The deadline is drawing near. The legislature has agreed in principle to a gambling bill but it still remains to be seen whether or not this will become law. Although I'm sure there are all sorts of interesting particulars, on the surface the compromise simply takes the key point from the Senate's bill, 3 casinos, with the key point of the House's, slots at the tracks. I'm not really sure we should consider that a compromise. That just seems like everybody is trying to have their cake and eat too. Where's the balance? Of course our legislators need to come up with a compromise bill that will pass in both the houses and the senate but at the same time that bill has to be good for the Commonwealth, and I'm not sure this one is.
By both sides simply getting what they want we risk a real oversaturation of whatever market exists. With a proposal for 3 casinos and 2 racinos there is a real risk of there not being enough of a market for each venue to thrive. Instead of becoming true destinations that would draw money from around the state and hopefully from outside the state, these venues would instead draw from the region of their host communities and become parasitic destinations that just exacerbate the social costs.
But will it pass?
There has already been some speculation that the compromise bill may have a tough time passing a Senate vote, due to the inclusion of slots at the tracks. To make matters worse the Governor, who has never been in favor slots, is already saying anything more than one racino is not acceptable. Here's the big catch 22. The timer is almost down to zero. The sand has almost run out. If the powers that be want to legalize gambling the opportunity is here but somebody is going to have to accept something they don't want. Who's going to blink? Speaker DeLeo needs racinos to be included in the bill or else he goes home to his constituents with nothing, but at the same time if the bill doesn't pass he still goes home with nothing. The Senate and the Governor don't want racinos but may have to accept them as the only way to get this done in this session. I suppose there is always the option to extend the session but our legislators have already expressed no interest in doing so and they would still be deadlocked around these same basic points.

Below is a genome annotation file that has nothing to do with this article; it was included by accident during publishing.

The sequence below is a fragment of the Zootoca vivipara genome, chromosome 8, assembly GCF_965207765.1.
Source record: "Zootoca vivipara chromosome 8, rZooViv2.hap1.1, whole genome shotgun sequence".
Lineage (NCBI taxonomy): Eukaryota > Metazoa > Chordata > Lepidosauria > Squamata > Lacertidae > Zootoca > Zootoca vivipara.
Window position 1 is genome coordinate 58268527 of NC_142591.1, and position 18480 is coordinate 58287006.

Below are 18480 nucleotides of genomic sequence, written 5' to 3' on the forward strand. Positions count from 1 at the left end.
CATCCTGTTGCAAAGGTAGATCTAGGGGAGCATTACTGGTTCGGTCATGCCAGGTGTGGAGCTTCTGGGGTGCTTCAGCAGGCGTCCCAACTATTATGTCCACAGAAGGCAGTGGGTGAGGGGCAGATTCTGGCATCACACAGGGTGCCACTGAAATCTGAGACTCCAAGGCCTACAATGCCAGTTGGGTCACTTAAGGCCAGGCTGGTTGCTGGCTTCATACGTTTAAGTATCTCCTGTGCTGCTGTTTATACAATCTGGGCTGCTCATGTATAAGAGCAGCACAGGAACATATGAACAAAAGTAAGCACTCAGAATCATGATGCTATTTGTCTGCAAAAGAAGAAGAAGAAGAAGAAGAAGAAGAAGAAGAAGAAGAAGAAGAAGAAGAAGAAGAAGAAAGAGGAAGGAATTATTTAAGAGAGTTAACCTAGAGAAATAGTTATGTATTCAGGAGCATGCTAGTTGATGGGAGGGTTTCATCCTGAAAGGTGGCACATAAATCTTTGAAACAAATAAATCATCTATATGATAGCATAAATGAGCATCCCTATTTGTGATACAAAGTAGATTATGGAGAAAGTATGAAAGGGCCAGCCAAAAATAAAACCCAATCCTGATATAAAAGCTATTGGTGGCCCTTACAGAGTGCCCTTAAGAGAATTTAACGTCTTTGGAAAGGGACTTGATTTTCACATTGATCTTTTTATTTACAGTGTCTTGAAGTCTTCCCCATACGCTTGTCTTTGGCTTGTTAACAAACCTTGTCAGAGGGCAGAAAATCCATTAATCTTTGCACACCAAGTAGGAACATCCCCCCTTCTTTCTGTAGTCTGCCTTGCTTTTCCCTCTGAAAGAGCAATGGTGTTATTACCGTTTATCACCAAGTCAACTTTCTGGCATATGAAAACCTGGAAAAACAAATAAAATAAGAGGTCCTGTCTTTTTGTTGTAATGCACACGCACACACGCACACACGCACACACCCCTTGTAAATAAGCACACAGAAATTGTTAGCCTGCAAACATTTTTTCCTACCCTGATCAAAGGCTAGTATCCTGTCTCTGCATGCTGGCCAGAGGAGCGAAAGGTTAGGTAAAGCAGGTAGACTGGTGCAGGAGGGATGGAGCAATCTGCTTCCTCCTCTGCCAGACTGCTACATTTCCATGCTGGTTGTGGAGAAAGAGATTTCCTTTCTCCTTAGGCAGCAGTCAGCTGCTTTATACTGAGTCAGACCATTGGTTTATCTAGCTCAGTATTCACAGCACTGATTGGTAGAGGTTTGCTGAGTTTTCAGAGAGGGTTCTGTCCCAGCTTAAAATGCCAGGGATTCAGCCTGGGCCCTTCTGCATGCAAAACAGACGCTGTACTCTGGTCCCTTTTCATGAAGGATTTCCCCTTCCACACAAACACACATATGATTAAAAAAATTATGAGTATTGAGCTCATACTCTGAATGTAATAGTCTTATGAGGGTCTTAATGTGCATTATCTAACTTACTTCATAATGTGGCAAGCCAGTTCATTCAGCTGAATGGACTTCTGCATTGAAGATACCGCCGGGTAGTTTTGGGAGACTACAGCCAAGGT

Of course if the bill does fail to pass it will bring a big sigh of relief from those who oppose legalized gambling and from those of us who do not want to see a casino in Fall River. However would this bill's failure to pass be enough to derail the Mashpee Wampanoag plan? I guess that waits to be seen.